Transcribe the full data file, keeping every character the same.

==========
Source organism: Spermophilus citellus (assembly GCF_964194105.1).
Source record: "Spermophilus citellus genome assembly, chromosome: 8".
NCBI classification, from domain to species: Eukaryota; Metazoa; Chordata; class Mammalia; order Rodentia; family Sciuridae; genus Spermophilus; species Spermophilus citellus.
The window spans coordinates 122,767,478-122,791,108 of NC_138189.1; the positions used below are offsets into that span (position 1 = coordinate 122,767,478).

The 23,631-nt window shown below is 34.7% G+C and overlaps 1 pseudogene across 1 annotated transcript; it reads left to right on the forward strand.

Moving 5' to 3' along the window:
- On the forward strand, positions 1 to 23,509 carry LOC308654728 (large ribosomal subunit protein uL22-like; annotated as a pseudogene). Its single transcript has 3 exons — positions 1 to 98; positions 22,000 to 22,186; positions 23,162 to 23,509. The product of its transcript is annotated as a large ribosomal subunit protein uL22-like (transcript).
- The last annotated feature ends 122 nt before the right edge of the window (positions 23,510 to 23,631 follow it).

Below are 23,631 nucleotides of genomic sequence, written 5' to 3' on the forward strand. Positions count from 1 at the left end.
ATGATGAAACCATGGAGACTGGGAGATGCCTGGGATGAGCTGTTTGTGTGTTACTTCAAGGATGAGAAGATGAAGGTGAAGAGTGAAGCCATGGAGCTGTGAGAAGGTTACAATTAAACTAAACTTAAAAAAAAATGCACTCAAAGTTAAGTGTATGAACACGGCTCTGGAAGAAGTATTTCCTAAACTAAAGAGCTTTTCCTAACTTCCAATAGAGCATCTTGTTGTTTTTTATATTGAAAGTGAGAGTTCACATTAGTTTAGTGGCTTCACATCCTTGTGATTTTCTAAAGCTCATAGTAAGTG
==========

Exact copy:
Source organism: Spermophilus citellus (assembly GCF_964194105.1).
Source record: "Spermophilus citellus genome assembly, chromosome: 8".
NCBI classification, from domain to species: Eukaryota; Metazoa; Chordata; class Mammalia; order Rodentia; family Sciuridae; genus Spermophilus; species Spermophilus citellus.
The window spans coordinates 122,767,478-122,791,108 of NC_138189.1; the positions used below are offsets into that span (position 1 = coordinate 122,767,478).

The 23,631-nt window shown below is 34.7% G+C and overlaps 1 pseudogene across 1 annotated transcript; it reads left to right on the forward strand.

Moving 5' to 3' along the window:
- On the forward strand, positions 1 to 23,509 carry LOC308654728 (large ribosomal subunit protein uL22-like; annotated as a pseudogene). Its single transcript has 3 exons — positions 1 to 98; positions 22,000 to 22,186; positions 23,162 to 23,509. The product of its transcript is annotated as a large ribosomal subunit protein uL22-like (transcript).
- The last annotated feature ends 122 nt before the right edge of the window (positions 23,510 to 23,631 follow it).

Below are 23,631 nucleotides of genomic sequence, written 5' to 3' on the forward strand. Positions count from 1 at the left end.
ATGATGAAACCATGGAGACTGGGAGATGCCTGGGATGAGCTGTTTGTGTGTTACTTCAAGGATGAGAAGATGAAGGTGAAGAGTGAAGCCATGGAGCTGTGAGAAGGTTACAATTAAACTAAACTTAAAAAAAAATGCACTCAAAGTTAAGTGTATGAACACGGCTCTGGAAGAAGTATTTCCTAAACTAAAGAGCTTTTCCTAACTTCCAATAGAGCATCTTGTTGTTTTTTATATTGAAAGTGAGAGTTCACATTAGTTTAGTGGCTTCACATCCTTGTGATTTTCTAAAGCTCATAGTAAGTG